If you’re not sure what toxic beauty culture is, you should probably just check out Joe Jonas’ new injectables campaign. It’s baffling and bizarre, but the worst part. It’s actually quite deceptive.

Joe Jonas in the Xeomin campaign

So if you haven’t seen the ‘beauty on your terms’ advertisement. I’ll give you the rundown. Joe wakes up from his slumber in his crisp white duvet and asks the question “who wants to wake up looking like someone else?“. To which he responds, “not me”. Then the music gets overpowering and you start wondering what’s about to be offered. A new herbal tea? Maybe some collagen, or a vitamin e cream? Wrong!

Joe proceeds to tell us, that he “tries to take care of his skin” because he “believes less is more” and he really cares about what he puts in his body. So turns out the ad is promoting injectables, Xeomin to be precise. But all we see throughout the entire ad is body-positive language and action. He drinks some water from a fancy carafe set, reads a book, and plays some guitar. All while some guy rapidly reads the abundance of side effects over the way too jolly music. Joe even says “there is no one way to define beauty… with a smart toxin like Xeomin, it’s on my terms.” 

What’s the problem?

So if you’re all a bit confused about the message and the meaning behind the ad, fair enough. The feel-good language and positive be yourself attitude is meant to encourage people to quite literally be themselves. But then you’re told, or it’s at least implied, that in order to be good enough or to fit into mainstream beauty ideals, well you must use Xeomin AKA botulinumtoxin-A, or Botox rival brand. Hypocritical, contradictory, laughable, yes all of the above.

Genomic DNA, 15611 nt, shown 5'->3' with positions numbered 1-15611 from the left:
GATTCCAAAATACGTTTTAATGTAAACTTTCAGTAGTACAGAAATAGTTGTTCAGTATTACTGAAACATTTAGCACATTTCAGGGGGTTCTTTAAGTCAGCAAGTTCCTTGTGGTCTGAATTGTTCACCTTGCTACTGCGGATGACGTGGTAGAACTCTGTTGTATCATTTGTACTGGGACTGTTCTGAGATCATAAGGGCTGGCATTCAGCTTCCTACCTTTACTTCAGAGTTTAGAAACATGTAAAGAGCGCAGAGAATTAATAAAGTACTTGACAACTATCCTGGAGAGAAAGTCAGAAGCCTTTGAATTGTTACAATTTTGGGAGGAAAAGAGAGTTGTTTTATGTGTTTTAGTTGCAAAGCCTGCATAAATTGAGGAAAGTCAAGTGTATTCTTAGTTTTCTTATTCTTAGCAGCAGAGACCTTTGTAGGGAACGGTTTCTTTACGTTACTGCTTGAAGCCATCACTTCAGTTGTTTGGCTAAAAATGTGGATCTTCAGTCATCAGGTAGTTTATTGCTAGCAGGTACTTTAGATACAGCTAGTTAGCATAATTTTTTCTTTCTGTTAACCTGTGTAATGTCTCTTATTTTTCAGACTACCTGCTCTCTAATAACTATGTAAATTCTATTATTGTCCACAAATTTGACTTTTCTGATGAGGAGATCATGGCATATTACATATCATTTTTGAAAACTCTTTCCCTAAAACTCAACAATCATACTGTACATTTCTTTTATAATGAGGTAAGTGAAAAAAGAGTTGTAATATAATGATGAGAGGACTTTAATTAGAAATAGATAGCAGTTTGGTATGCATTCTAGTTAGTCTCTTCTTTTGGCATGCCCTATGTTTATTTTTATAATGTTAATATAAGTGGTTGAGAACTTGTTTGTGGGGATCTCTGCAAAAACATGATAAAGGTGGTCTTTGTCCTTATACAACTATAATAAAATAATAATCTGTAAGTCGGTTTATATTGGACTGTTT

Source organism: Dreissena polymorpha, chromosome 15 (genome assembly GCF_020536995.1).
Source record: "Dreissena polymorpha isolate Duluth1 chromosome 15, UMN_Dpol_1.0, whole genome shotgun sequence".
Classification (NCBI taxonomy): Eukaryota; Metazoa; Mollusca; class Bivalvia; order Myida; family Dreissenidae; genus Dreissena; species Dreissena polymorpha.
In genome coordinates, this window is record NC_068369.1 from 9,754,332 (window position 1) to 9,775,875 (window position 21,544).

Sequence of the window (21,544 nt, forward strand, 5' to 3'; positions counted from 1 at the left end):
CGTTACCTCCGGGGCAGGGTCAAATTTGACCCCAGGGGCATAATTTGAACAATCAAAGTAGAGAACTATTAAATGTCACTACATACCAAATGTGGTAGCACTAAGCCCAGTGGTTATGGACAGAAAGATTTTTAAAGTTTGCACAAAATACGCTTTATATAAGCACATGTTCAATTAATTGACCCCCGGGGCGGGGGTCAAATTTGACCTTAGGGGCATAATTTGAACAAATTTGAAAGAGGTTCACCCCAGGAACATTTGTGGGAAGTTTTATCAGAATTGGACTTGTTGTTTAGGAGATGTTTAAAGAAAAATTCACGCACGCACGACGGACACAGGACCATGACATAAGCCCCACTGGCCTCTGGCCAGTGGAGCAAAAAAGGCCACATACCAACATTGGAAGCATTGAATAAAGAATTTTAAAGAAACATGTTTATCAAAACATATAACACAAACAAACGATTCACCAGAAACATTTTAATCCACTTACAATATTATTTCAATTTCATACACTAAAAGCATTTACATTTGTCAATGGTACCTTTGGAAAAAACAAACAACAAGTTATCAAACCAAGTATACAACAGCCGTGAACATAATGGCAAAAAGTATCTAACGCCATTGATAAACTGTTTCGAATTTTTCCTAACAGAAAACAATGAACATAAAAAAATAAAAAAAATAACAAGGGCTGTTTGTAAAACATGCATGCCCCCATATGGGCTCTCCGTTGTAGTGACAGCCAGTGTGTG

Accompanying the campaign video is an interview with People magazine. Where Joe goes into more depth about ageing and feeling comfortable in one’s skin. He also delves into the stigma behind men getting injectables. Which is indeed a great message.

“I don’t think it’s necessarily something that we have to shy away from,” he shares with PEOPLE. “We can be open and honest about it and be confident and not really shy away from speaking our truth.”

Self-esteem crisis

But it seems that there is a commonality between brands and advertisers using the same message and language to promote injectables. It is only becoming increasingly popular to flick on the TV and hear the same words come out of the mouths of celebrities who “swear by it”.

Credit: Pop Crush

The problem here, well this savvy move to place non-invasive medical procedures at the forefront of personal empowerment, choice, and beauty is setting a standard. A standard that is less accessible to achieve for most people but the wealthy. A standard that demands you ensure you use these injectables in order to maintain youth and in order to be beautiful. And the beauty ideal only continues to pressure and ask for more and more. We call this a self-esteem crisis.

Research done by body care brand WooWoo found that one in ten British women said they “hate everything about their body” – almost half of them said these feelings affected their mental health, and over a third said pressure about their bodies came from social media.

And the audience being targeted just becomes younger and younger. These campaigns claim Botox and Xeomin and ‘preventatives’. But Dr. Amina Ahmed says this is just a marking ploy. “All botulinum toxin does, is paralyse the muscle. So because you’re not moving the muscle, the skin is not getting creased and lines don’t appear.” Basically, as botox starts to wear off, those wrinkles will appear. So you get it again and again and then you’re never really satisfied.

The verdict

Well, I think it’s clear that the stigma doesn’t solely surround men getting injectables or taking care of their skin. It is about people having a fear of ageing. Fear that when they naturally and that’s an emphasis on naturally develop fine lines, wrinkles, or a frowny forehead in their mid 30’s that they can’t be confident. Or that they no longer fit societies made up and completely unattainable standards.

No more really needs to be said. Because Kim Kardashian admitted to The New York Times in June that she would be willing to “eat poop every single day” if it would make her look younger. UMMM?!!

So the stigma is against us all. The first step, you ask? It’s time to break the stigma of aging, not the stigma of using Xeomin.

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